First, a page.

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Fosse septique - we are at an impasse

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[quote user="Patf"]
Like L'Oiseau we sold our french house last year, with an old nonconforming fosse. But which had worked fine for us all the time we were there.
"I suspect my (French) buyers, sensibly, will do nothing about replacing it until they are absolutely compelled to."
Same here.
But to the OP, yours sounds a bit more complicated. Especially the location of the fosse.

You need to weigh up the costs. If you like the place so much, that means a lot.
I guess a new fosse septique costs about 10,000 euro to install.


Depends on what's required, Pat.  Our old house needed a pump (we had the best, Flyght) and yards and yards of piping.  I think it cost us 11 000 euros in 2007.  I don't think you could install a similar for that price these days.

OTOH, the soil test mentioned by the OP was only about 170 euros and not the hundreds he's been quoted.

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Interestingly, a French friend has just sold her house to a Parisien family who intend to use it as a holiday home.

This is interesting because she had agreed a sale previously to the daughter and son in law of a mutual British friend. They subsequently pulled out of the sale, having knocked her down quite a bit on the price. The reason was that the fosse had been deemed inadequate. This in turn was purely because she's created two extra bedrooms in the roof space, and it was deemed that the fosse was thus too small. I have it on good authority that the Brits were secretly hoping she'd find it hard to sell the house and that at some future date they could come back with an even lower offer and secure the house.

Since then, she has had two offers, both from French buyers, and both at a much higher price. She has accepted one and signed the compromis.

It's a funny old world.

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Thanks all.

Yes I know about the cold. I’m from the north west. We also know what it’s like not to have local shops. We live rurally now.

You are right that every rural property in France will have a non conformity septic, I did smile at being told not to buy a house with a fosse. A town house is not for us.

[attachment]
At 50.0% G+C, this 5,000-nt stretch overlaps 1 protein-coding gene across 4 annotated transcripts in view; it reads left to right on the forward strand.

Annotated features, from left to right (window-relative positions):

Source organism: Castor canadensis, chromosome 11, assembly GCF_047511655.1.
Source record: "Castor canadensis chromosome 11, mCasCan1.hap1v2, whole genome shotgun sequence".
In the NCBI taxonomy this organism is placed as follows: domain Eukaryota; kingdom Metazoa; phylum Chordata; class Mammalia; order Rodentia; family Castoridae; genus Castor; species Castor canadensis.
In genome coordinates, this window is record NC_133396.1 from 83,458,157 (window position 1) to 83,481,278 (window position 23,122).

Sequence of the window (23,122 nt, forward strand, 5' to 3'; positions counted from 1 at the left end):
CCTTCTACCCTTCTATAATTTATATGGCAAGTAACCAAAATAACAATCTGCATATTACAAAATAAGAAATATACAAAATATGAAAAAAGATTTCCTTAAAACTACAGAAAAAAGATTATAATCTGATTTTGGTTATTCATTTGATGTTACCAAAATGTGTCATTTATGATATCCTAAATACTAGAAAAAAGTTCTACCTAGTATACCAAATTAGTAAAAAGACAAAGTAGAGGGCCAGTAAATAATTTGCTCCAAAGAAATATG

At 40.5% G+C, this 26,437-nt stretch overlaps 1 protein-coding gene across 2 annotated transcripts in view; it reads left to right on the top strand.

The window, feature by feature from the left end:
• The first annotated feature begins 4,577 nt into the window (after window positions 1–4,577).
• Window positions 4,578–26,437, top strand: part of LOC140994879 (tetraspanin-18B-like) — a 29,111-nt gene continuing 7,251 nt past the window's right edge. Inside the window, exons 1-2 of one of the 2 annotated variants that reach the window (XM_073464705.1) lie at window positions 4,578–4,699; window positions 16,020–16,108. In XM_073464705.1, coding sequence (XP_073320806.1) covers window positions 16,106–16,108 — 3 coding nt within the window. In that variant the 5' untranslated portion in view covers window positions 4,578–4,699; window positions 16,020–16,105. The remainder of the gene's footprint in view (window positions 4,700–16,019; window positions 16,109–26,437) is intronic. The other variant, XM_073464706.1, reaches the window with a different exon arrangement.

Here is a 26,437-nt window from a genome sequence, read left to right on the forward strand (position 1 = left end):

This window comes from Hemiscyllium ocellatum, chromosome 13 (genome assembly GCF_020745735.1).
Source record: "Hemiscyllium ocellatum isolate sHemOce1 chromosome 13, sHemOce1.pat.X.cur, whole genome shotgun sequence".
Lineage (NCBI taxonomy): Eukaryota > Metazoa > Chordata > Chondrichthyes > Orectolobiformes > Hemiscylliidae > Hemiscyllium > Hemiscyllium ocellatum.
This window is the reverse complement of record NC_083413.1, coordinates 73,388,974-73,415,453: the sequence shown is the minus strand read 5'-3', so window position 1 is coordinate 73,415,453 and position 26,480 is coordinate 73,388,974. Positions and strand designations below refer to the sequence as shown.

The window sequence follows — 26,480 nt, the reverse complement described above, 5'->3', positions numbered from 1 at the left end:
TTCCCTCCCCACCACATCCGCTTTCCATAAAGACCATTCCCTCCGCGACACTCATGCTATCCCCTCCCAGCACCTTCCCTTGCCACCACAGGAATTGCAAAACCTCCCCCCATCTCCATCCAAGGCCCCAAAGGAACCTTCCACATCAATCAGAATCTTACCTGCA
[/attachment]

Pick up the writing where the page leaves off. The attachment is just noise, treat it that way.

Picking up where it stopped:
Good advice to offer the asking price if they sort out the issue, I might try that!

Otherwise we’ll just move on and let another family move in. Lucky sods!

Thanks for the welcome, nice to be here!
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I know several people in the U.K. with septic tanks, and they barely know where they are located! No official has ever been to check them.

But these days the French seem obsessed with finding fault with them. Must make a nice lot of work for the installers...
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"I did smile at being told not to buy a house with a fosse. A town house is not for us"

When we lived rural, our house was connected to mains sewage. My OH's family house (very very rural) is connected to the mains sewage as well....or 'tout a l'egout' as they say.

We live in town now and our neighbours who built a brand new 1 million pound pad on the land opposite us and they have a fosse yet there is mains sewage on the street. Even in town sometimes you need a fosse.

A house 'tout a l'egout' will be easier to sell.

If you ever move rurally to France permanently, you will have to oneday move in town. The question is, can you sell the property to do so ? That is the second rule when buying a house in France. Make sure you can sell it.

With regards to the house, and the fact you like it so much, go and find a specialist so at least you have a definitive answer. I appreciate that is very hard to do in France.

If you give us the location the house we can google some options you.
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Cheers however the property is still listed so I’d rather not give it away as I’m still in contact with the vendor and agency.

Why would we need to move into town?

I fully understand that a house connected to the mains is much more desirable. We totally get what we’re taking on by looking at rural properties. My in-laws live on a farm in Lancashire and we live is a fairly isolated spot where a car is a must. My dad lives in a remote house in Orkney, so yeah we know what we’re getting into.

I think I’ll offer the asking price if the vendor can get the work done. If that is turned down then we’ll look elsewhere.

Thanks for all the help
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Good point, lehaut.  Even better if the land slopes downhill.  In the house I talked about earlier, the land unfortunately inclined upwards but it was still possible.  We needed a pump which incidentally never gave us any trouble.  It emptied itself when the contents reached a certain level.  Plus it passed the fosse inspection at the time of sale without a hitch.

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Well I just had a google about being predictable as I am.

Microstations cannot be installed in a maison secondaire. OK.